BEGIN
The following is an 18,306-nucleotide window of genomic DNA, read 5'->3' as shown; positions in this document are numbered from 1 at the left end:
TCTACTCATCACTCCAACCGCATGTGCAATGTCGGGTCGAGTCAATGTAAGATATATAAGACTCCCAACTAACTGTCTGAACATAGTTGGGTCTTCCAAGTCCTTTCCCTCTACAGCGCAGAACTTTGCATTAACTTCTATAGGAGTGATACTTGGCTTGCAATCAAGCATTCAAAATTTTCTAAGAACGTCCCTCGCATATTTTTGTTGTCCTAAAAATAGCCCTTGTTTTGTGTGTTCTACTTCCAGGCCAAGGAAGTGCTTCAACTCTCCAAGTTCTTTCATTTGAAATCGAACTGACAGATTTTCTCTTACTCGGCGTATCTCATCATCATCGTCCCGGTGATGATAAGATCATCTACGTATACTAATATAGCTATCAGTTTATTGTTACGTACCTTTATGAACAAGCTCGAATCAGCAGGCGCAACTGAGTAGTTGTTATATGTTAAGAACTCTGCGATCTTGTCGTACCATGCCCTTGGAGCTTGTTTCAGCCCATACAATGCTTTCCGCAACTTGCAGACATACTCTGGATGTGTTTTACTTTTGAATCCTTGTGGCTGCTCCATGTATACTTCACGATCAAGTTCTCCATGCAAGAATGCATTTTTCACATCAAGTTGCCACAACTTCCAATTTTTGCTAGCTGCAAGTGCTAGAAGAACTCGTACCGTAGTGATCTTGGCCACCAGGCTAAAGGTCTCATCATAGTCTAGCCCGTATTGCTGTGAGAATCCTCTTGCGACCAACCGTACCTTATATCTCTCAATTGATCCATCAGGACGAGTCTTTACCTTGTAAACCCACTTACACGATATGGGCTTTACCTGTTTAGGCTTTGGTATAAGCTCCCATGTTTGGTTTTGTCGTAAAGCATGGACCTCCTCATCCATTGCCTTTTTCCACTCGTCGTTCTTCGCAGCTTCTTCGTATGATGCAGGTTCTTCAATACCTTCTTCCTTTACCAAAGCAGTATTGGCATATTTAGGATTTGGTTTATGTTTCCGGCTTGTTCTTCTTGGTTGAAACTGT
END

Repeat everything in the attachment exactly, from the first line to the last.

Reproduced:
The following is an 18,306-nucleotide window of genomic DNA, read 5'->3' as shown; positions in this document are numbered from 1 at the left end:
TCTACTCATCACTCCAACCGCATGTGCAATGTCGGGTCGAGTCAATGTAAGATATATAAGACTCCCAACTAACTGTCTGAACATAGTTGGGTCTTCCAAGTCCTTTCCCTCTACAGCGCAGAACTTTGCATTAACTTCTATAGGAGTGATACTTGGCTTGCAATCAAGCATTCAAAATTTTCTAAGAACGTCCCTCGCATATTTTTGTTGTCCTAAAAATAGCCCTTGTTTTGTGTGTTCTACTTCCAGGCCAAGGAAGTGCTTCAACTCTCCAAGTTCTTTCATTTGAAATCGAACTGACAGATTTTCTCTTACTCGGCGTATCTCATCATCATCGTCCCGGTGATGATAAGATCATCTACGTATACTAATATAGCTATCAGTTTATTGTTACGTACCTTTATGAACAAGCTCGAATCAGCAGGCGCAACTGAGTAGTTGTTATATGTTAAGAACTCTGCGATCTTGTCGTACCATGCCCTTGGAGCTTGTTTCAGCCCATACAATGCTTTCCGCAACTTGCAGACATACTCTGGATGTGTTTTACTTTTGAATCCTTGTGGCTGCTCCATGTATACTTCACGATCAAGTTCTCCATGCAAGAATGCATTTTTCACATCAAGTTGCCACAACTTCCAATTTTTGCTAGCTGCAAGTGCTAGAAGAACTCGTACCGTAGTGATCTTGGCCACCAGGCTAAAGGTCTCATCATAGTCTAGCCCGTATTGCTGTGAGAATCCTCTTGCGACCAACCGTACCTTATATCTCTCAATTGATCCATCAGGACGAGTCTTTACCTTGTAAACCCACTTACACGATATGGGCTTTACCTGTTTAGGCTTTGGTATAAGCTCCCATGTTTGGTTTTGTCGTAAAGCATGGACCTCCTCATCCATTGCCTTTTTCCACTCGTCGTTCTTCGCAGCTTCTTCGTATGATGCAGGTTCTTCAATACCTTCTTCCTTTACCAAAGCAGTATTGGCATATTTAGGATTTGGTTTATGTTTCCGGCTTGTTCTTCTTGGTTGAAACTGT